Primary pork no longer UK's top-performing red meat

Consumers trading down for more affordable options
calendar icon 11 September 2023
clock icon 2 minute read

As of July, primary pork is no longer the best performing red meat in the UK. According to a recent AHDB report, consumers have traded down in favour of more affordable options in an attempt to save money.

Primary pork cuts include steaks, roasting joints and mince.

The primary pork market value has grown 10.2% year-on-year to £800m ($999.53m), according to Kantar. This is 1.8% ahead of the year-on-year increase for total grocery over the same period.

This value growth is driven by inflation, as average primary pork prices rose by 15.7% year-on-year to £5.71/kg ($7.13/kg) but volumes sit 4.7% lower over the same period (Kantar, 52 w/e 09 July 2023), continuing the 52 w/e declines seen since November. Whilst new shoppers are typically younger, the majority of sales come from older shoppers, so it remains key to mobilise repeat consumers.

Due to the large number of processed pork options, primary pork makes up a small portion of total pork volumes, at 14.9%. However, it is one of the cheapest proteins, coming in at £1.50/kg cheaper than the average for total primary meat, fish and poultry (mfp). However, we are now beginning to see primary pork’s retail performance slip and its YOY volume decline outpace beef (Kantar, 52 w/e 9 July 2023).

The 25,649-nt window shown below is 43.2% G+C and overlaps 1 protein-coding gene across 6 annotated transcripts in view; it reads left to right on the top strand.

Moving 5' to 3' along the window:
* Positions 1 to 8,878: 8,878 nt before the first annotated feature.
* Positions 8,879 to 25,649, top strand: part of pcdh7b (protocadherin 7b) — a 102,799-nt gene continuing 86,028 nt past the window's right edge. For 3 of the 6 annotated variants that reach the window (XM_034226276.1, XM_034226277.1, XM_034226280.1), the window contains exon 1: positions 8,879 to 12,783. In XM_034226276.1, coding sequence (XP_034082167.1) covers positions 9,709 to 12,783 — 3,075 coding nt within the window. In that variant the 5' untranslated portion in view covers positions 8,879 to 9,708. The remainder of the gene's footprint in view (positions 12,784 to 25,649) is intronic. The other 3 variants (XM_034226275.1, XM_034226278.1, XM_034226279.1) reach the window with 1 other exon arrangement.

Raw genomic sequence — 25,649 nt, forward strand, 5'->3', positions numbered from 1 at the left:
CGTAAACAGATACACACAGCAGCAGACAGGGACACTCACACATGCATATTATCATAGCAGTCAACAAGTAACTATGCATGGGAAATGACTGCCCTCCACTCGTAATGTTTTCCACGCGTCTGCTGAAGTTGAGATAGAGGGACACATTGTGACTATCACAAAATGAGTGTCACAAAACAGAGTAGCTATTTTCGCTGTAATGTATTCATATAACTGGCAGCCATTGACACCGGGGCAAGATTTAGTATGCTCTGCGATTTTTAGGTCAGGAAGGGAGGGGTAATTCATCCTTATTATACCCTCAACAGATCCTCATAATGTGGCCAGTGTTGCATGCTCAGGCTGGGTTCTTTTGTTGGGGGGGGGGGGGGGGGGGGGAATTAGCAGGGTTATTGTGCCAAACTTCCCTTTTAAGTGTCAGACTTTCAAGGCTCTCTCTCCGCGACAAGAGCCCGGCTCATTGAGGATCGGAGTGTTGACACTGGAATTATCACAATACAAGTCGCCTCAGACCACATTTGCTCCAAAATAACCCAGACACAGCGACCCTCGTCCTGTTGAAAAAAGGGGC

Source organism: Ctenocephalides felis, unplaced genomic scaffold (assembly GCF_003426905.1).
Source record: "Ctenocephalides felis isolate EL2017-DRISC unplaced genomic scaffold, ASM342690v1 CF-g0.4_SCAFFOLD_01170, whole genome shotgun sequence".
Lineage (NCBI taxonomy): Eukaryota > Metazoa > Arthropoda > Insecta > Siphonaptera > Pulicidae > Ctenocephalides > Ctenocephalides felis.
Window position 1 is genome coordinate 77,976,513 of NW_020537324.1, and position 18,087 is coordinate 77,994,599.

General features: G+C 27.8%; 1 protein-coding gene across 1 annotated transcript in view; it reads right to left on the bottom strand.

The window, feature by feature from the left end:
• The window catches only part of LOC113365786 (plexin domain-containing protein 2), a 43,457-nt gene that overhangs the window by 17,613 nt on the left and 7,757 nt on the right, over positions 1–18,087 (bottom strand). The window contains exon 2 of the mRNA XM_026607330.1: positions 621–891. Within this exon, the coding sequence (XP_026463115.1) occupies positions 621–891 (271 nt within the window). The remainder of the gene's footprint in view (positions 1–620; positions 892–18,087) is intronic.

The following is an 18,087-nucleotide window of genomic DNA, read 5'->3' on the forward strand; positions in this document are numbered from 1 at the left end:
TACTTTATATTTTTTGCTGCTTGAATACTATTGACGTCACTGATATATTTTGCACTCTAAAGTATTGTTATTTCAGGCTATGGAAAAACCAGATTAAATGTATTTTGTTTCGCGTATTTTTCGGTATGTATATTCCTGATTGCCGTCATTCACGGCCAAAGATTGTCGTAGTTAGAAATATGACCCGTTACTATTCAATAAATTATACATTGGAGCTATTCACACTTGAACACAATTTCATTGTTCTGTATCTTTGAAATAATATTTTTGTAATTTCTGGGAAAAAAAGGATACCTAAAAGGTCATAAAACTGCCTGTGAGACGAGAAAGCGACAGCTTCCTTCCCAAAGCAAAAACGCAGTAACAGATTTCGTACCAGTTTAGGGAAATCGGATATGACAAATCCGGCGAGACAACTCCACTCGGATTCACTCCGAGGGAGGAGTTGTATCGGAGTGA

“This comes as the cost-of-living crisis causes consumers to trade down to cheaper products like mince and sausages, and cheaper proteins like chicken, as well as limiting their meat consumption altogether in an attempt to save money," said AHDB trainee analyst Tom Price. "Consumers switching to primary chicken accounted for 26.2% of all primary pork volume losses YOY, as chicken is the cheapest protein on the market at £4.81/kg."

“Messaging on how pork can be used in tasty and affordable meals could help to boost sales. These are key points within AHDB’s Mix up Midweek campaign," he added. 

Pork’s lower price point compared to other red meats stands it in a good position within the market. This means that over the coming months we could continue to see primary pork’s retail volume declines limited when compared to beef and lamb.

As the cost-of-living crisis will continue into the festive period, we could see increased demand for pork at Christmas as pork roasting joints are approximately 50% cheaper than that of beef and lamb.

“Retailers looking to boost primary pork sales could also promote the health credentials of pork through highlighting how pork is high in protein, a source of zinc and B vitamins including B12," Price added. "This could encourage consumers to purchase pork, especially when combined with messaging around primary pork’s affordability.”

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